Planning for Retirement … Later

Jessica Lyonford |

Has the idea of retirement become “artificial”? Think about it – at what age will you stop working? Will you stop working for real? For some people, retirement really does mean that they’re quitting the career they built up their whole lives and living solely off of what they’ve saved over the previous decades. For many others, its really become more about planning for retirement … later.

The reason retirement has become artificial is that it doesn’t always mean you stop working, at least not for a large number of people, and there are many reasons for this. As Dan Danford, Founder/CEO of Family Investment Center, said in his recent Money is Freedom podcast, some people find a new passion later in life that takes them on an entirely different journey.

Take, for instance, the 60-year-old woman, a financial advisor, who lost her husband quite suddenly to cancer. While working through her grief she met many women in the same position, only they needed financial guidance to get them through their remaining years without their long-time spouse. Rather than entering into retirement, she found a way to help women all around the country, and it became her new passion that she continues today into her 70s.

“You may be 65, or nearing it,” Danford said. “If so, know this: Your next few years of working past age 65 could open the doors to a new purpose and new success you never saw coming.”

Planning for retirement … later, is also catching on as people realize that when they reach 65, they’re also hitting the peak of their earning potential. So, they have to ask themselves a question: Am I going to be happier in retirement than I am right now in my job? If the job is fulfilling, working an extra few years beyond 65 can offer huge potential for retirement savings. Not only are you not dipping into your retirement accounts when you quit at 65, you’re adding to them, and that can reset the stage for how you spend your years in actual retirement.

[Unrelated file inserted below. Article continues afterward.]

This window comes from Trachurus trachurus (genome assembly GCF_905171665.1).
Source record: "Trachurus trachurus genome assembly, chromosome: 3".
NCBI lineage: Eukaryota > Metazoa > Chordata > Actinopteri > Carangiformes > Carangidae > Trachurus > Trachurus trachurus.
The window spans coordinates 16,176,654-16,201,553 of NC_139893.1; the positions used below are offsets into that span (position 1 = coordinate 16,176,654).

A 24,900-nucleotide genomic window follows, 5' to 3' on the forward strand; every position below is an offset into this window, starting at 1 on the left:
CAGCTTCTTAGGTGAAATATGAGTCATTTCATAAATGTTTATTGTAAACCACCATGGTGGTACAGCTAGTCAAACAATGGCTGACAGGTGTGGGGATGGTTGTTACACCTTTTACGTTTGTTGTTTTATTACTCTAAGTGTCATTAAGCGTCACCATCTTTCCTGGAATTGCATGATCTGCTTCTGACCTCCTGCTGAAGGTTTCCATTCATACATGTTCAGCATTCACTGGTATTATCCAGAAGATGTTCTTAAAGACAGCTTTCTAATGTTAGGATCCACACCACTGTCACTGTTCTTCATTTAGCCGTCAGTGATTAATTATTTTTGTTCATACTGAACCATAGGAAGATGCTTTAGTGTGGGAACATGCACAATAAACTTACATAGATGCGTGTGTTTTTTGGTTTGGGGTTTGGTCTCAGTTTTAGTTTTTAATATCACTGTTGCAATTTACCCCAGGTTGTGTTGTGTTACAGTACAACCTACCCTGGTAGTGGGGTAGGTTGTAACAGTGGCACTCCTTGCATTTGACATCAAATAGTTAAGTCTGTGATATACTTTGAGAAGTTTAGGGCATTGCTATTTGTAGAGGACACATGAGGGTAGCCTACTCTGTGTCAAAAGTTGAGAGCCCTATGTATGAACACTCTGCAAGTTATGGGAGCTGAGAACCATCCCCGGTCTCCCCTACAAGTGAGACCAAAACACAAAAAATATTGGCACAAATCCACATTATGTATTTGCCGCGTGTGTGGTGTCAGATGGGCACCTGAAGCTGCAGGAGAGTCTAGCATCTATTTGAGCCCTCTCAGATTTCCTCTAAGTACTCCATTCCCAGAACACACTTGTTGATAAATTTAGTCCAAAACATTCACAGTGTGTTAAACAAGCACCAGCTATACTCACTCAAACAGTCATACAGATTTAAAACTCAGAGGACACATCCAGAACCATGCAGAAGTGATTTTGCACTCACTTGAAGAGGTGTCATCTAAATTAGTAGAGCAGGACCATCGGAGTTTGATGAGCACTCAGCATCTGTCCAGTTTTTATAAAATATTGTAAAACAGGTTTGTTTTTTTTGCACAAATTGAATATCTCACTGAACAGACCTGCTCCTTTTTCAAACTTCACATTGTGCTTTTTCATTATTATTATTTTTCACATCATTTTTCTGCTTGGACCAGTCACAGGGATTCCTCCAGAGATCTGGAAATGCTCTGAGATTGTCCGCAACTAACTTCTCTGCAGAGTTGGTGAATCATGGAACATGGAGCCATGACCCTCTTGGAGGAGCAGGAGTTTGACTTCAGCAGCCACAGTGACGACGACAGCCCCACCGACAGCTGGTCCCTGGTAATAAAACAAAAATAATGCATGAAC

“What we see is that people who love their work,” Danford said, “are fulfilled by their work - they want to keep working … simply because you reach an age on the calendar doesn’t mean you’re no longer important or relevant.”

Danford also talks about our passions outside of our career, and for many people, this involves the artistic/creative side of their brains. They take up a craft and make it a big part of their lives. They learn to play a musical instrument and want to spend more of their waking days pursuing that. They take up painting and want to make that their main focus.

“You have to fund that some way,” Danford said. “The chances of you making enough money in retirement by selling your art or playing guitar is slim.”

This is another reason people are planning for retirement … later – they’re working part -time so they can fund their passion project.

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